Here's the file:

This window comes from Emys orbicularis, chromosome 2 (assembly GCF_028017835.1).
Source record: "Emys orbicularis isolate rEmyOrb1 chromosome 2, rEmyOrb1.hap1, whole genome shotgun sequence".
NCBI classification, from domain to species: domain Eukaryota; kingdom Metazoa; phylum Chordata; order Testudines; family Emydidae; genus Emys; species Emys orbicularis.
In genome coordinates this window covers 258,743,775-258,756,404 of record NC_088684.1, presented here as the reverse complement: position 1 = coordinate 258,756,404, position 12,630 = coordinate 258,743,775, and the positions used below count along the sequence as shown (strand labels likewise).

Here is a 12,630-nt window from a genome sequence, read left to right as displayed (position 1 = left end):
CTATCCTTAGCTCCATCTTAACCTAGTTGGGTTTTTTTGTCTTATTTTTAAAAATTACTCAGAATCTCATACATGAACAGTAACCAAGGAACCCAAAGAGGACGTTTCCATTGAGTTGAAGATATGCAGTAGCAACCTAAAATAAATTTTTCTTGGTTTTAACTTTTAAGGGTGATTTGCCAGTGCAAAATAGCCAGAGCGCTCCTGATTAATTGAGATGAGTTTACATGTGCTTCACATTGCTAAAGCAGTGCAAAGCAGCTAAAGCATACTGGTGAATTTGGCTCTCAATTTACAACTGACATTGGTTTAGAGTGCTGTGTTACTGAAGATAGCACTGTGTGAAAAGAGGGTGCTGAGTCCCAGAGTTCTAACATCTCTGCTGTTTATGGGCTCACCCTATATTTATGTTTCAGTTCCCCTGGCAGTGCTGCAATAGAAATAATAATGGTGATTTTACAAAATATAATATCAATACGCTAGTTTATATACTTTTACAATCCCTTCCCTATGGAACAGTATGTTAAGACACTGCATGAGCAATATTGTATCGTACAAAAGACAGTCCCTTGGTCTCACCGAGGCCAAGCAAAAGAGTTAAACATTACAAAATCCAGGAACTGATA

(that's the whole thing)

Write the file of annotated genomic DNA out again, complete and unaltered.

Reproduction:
This window comes from Emys orbicularis, chromosome 2 (assembly GCF_028017835.1).
Source record: "Emys orbicularis isolate rEmyOrb1 chromosome 2, rEmyOrb1.hap1, whole genome shotgun sequence".
NCBI classification, from domain to species: domain Eukaryota; kingdom Metazoa; phylum Chordata; order Testudines; family Emydidae; genus Emys; species Emys orbicularis.
In genome coordinates this window covers 258,743,775-258,756,404 of record NC_088684.1, presented here as the reverse complement: position 1 = coordinate 258,756,404, position 12,630 = coordinate 258,743,775, and the positions used below count along the sequence as shown (strand labels likewise).

Here is a 12,630-nt window from a genome sequence, read left to right as displayed (position 1 = left end):
CTATCCTTAGCTCCATCTTAACCTAGTTGGGTTTTTTTGTCTTATTTTTAAAAATTACTCAGAATCTCATACATGAACAGTAACCAAGGAACCCAAAGAGGACGTTTCCATTGAGTTGAAGATATGCAGTAGCAACCTAAAATAAATTTTTCTTGGTTTTAACTTTTAAGGGTGATTTGCCAGTGCAAAATAGCCAGAGCGCTCCTGATTAATTGAGATGAGTTTACATGTGCTTCACATTGCTAAAGCAGTGCAAAGCAGCTAAAGCATACTGGTGAATTTGGCTCTCAATTTACAACTGACATTGGTTTAGAGTGCTGTGTTACTGAAGATAGCACTGTGTGAAAAGAGGGTGCTGAGTCCCAGAGTTCTAACATCTCTGCTGTTTATGGGCTCACCCTATATTTATGTTTCAGTTCCCCTGGCAGTGCTGCAATAGAAATAATAATGGTGATTTTACAAAATATAATATCAATACGCTAGTTTATATACTTTTACAATCCCTTCCCTATGGAACAGTATGTTAAGACACTGCATGAGCAATATTGTATCGTACAAAAGACAGTCCCTTGGTCTCACCGAGGCCAAGCAAAAGAGTTAAACATTACAAAATCCAGGAACTGATA